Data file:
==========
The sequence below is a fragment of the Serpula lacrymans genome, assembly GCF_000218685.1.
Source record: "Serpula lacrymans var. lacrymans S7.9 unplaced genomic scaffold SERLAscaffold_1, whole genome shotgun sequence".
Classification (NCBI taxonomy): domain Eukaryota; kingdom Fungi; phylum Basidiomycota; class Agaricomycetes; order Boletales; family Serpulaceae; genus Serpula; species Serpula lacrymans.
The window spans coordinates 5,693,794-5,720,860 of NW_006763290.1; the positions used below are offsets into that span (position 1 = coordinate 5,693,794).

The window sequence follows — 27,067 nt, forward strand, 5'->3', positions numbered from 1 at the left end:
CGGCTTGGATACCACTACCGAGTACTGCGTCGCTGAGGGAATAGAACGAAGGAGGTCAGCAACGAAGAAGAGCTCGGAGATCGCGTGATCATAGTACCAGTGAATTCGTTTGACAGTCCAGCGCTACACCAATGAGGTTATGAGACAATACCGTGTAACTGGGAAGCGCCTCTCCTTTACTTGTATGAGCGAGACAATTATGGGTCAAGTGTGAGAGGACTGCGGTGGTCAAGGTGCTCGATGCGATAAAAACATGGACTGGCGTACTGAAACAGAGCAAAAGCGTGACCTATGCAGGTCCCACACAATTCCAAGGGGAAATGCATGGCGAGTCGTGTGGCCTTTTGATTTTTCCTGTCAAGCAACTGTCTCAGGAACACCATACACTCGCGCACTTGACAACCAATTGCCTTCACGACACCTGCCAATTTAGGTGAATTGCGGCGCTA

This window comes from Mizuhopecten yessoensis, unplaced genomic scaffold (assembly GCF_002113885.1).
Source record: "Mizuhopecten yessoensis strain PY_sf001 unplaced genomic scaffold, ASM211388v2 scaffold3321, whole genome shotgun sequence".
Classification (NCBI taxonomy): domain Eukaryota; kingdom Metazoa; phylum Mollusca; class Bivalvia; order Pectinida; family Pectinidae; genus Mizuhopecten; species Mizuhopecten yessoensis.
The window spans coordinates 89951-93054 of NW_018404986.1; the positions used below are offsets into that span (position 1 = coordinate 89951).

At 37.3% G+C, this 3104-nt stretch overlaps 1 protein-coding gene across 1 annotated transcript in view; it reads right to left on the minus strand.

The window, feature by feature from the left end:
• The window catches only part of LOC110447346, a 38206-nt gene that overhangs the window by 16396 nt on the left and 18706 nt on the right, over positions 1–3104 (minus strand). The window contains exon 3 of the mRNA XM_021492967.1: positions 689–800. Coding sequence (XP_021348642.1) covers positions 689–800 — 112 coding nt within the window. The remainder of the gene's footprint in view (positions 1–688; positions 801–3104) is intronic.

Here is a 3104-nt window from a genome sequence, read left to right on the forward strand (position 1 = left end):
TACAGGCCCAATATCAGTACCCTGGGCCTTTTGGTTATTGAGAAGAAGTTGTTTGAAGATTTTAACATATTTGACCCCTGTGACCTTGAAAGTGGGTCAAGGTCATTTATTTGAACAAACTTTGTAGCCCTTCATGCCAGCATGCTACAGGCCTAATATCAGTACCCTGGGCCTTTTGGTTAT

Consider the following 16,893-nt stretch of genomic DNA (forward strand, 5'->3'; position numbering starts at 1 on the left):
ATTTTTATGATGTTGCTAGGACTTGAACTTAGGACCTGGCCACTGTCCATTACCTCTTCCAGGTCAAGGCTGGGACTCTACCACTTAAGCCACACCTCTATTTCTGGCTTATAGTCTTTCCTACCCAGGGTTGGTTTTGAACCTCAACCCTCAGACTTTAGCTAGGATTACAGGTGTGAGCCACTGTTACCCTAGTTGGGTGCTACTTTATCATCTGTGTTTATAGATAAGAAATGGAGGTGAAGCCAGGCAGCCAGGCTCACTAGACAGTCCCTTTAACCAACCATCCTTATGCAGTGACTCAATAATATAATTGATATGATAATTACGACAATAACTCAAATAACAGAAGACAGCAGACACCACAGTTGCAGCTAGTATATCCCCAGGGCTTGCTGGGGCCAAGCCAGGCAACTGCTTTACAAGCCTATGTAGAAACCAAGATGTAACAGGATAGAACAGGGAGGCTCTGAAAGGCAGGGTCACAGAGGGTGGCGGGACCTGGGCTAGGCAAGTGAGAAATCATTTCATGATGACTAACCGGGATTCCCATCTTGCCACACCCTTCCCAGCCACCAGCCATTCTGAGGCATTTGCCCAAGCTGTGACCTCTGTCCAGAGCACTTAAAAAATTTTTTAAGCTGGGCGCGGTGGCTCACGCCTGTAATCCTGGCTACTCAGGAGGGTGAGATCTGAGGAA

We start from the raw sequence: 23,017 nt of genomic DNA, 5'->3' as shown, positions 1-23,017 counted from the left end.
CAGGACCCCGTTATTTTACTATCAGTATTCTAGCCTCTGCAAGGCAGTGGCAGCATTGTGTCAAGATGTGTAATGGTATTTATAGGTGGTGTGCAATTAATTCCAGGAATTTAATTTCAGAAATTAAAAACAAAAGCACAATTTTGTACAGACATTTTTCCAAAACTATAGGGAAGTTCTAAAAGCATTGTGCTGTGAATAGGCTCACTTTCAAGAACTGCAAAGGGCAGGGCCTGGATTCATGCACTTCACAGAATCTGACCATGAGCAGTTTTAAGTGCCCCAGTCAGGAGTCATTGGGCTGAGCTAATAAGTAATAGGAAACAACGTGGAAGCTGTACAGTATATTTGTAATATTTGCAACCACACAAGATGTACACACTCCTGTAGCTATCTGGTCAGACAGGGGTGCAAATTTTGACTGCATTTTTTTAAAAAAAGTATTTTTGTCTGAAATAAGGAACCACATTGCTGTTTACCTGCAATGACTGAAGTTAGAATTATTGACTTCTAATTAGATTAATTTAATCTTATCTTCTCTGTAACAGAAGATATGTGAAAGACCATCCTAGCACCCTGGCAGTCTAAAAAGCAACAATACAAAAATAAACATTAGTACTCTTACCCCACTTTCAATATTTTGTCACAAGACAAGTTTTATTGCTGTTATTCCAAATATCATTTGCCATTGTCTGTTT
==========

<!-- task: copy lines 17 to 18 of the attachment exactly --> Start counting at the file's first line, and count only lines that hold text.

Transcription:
ATTTTTATGATGTTGCTAGGACTTGAACTTAGGACCTGGCCACTGTCCATTACCTCTTCCAGGTCAAGGCTGGGACTCTACCACTTAAGCCACACCTCTATTTCTGGCTTATAGTCTTTCCTACCCAGGGTTGGTTTTGAACCTCAACCCTCAGACTTTAGCTAGGATTACAGGTGTGAGCCACTGTTACCCTAGTTGGGTGCTACTTTATCATCTGTGTTTATAGATAAGAAATGGAGGTGAAGCCAGGCAGCCAGGCTCACTAGACAGTCCCTTTAACCAACCATCCTTATGCAGTGACTCAATAATATAATTGATATGATAATTACGACAATAACTCAAATAACAGAAGACAGCAGACACCACAGTTGCAGCTAGTATATCCCCAGGGCTTGCTGGGGCCAAGCCAGGCAACTGCTTTACAAGCCTATGTAGAAACCAAGATGTAACAGGATAGAACAGGGAGGCTCTGAAAGGCAGGGTCACAGAGGGTGGCGGGACCTGGGCTAGGCAAGTGAGAAATCATTTCATGATGACTAACCGGGATTCCCATCTTGCCACACCCTTCCCAGCCACCAGCCATTCTGAGGCATTTGCCCAAGCTGTGACCTCTGTCCAGAGCACTTAAAAAATTTTTTAAGCTGGGCGCGGTGGCTCACGCCTGTAATCCTGGCTACTCAGGAGGGTGAGATCTGAGGAA

We start from the raw sequence: 23,017 nt of genomic DNA, 5'->3' as shown, positions 1-23,017 counted from the left end.